For virtual meetings to succeed, organisers need to pay careful attention to atmosphere, structure, audience experience and presenter energy levels. At physical meetings, the audience attention is different because they are ensconced within the environment, whereas in virtual meetings organisers must work to create an atmosphere of inclusiveness.
Another important difference is the time delegates are given in the physical space to get up, have a coffee, interact with others, visit exhibition stalls or simply have time out. Since virtual became the norm, I’ve attended meetings jammed with one speaker after another, which was excruciating.
I’ve been to meetings where attendees weren’t given the opportunity to take proper breaks and to get up and walk around, which results in mental fatigue and loss of interest. It’s important to recognise that looking at a computer screen and being stuck in a chair in a confined space is energy draining.
My experiences from the start of Covid-19 have enabled me to assess what works and what doesn’t, and what simple steps organisers can take for maximum enjoyment, engagement and content absorption by attendees.
Virtual meetings require careful structuring to allow audience members to enjoy the experience and to learn. Much of that structure has to do with how you deliver your content. In physical meetings, the speaker is generally on stage, standing up to deliver their presentation. That helps to energise the audience and keeps them engaged for a longer period of time.
When you’re online, however, unless you are delivering exciting content and you’re an inspiring speaker, presentations that last more than 20 to 30 minutes are inevitably going to be dull and will lead your audience to switch off, at least figuratively speaking!
Think about how you are going to get your audience to interact. For example, creating a poll or using a Q&A function to get your audience to respond can help to break up sessions and retain people’s attention. Depending on your audience, you might even want to consider encouraging participants to share emojis aspart of their response.
It helps to have a co-facilitator to manage the chat with the audience, the Q&A and the polls. That person doesn’t necessarily need to be on camera. They can just come and go using an online mic to reiterate a point.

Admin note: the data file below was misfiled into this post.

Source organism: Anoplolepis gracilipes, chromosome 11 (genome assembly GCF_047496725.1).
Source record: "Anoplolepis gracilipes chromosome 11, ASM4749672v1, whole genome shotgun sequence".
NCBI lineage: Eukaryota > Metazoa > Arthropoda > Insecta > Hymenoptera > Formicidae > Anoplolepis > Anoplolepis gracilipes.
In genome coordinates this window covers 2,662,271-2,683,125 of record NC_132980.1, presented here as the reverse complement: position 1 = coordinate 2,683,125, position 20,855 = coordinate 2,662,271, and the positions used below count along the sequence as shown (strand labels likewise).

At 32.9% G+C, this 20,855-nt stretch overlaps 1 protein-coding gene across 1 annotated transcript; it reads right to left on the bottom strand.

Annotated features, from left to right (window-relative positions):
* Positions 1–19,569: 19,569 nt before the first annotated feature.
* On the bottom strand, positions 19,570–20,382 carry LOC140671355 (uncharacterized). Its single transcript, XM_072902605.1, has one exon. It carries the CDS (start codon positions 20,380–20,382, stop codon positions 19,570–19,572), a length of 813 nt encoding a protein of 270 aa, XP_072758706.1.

What I have learned over the past few months is that in virtual presentations, it’s important to repeat points far more than you would in a face-to-face presentation.That’s because audience attention span is inevitably lower. Remind your audience that they can participate through the Q&A section, using the chat box, or by speaking up and asking questions, as if you were face to face.
In industries that are very data-rich, such as the life sciences, a good strategy might be to present a graph explaining the data before asking the audience togo into separate chat rooms to discuss the findings and to write down what their thoughts are. Give your audience a short amount of time to write down their opinions and then ask them for their feedback. You might also consider pre-loading some questions to get the ball rolling in case your audience is more reluctant to respond.
These are strategies that Open Audience will often use to great effect to build engagement and improve how the audience absorbs content.
Inevitably, engagement in the virtual world is more forced than in physical meetings, but these steps are necessary to keep your audience tuned in.
We often assume that physical meetings are better than virtual ones in every way. But that’s not the case. Aside from the obvious benefits of being able to quickly set up meetings without the need to worry about travel, accommodation, conference room set up, etc., virtual meetings can also be better for audience interaction.
Consider, for example, a physical meeting with 1,000 plus audience members. Audience interaction in those circumstances is much harder, both in terms of the sheer size of the audience as well as the logistics such as hearing what audience members are saying and preventing people from speaking over each other. This is where virtual comes into its own. Everyone is in front of a computer or mobile device and responses are far easier without the risk of disrupting the session.
Virtual is also great for introverts, who might be uncomfortable standing up and speaking in front of everyone, but who feel comfortable sharing their insights in a more anonymous setting.
Nevertheless, the organiser or presenter must stay alert to the feedback, acknowledge questions and feedback, and if possible, provide answers or at least promise to come back with a response later on.
Finally, it’s normal for people to drift in and out during a meeting. We all do it. We all get distracted and, contrary to popular opinion, we all multitask. Accept this as inevitable – in both the physical and virtual space – and find ways to bring your audience back. Lift your own energy, stand while you are presenting and keep asking your audience for their input. Do this and your audience will engage more and get distracted less often.
Mark Thomas is managing director at Glass Box Thinking, which delivers leadership communication coaching, training and facilitation for STEM organisations. Mark coaches introverted scientists, engineers, consultants, sales reps and project managers to become more influential leaders.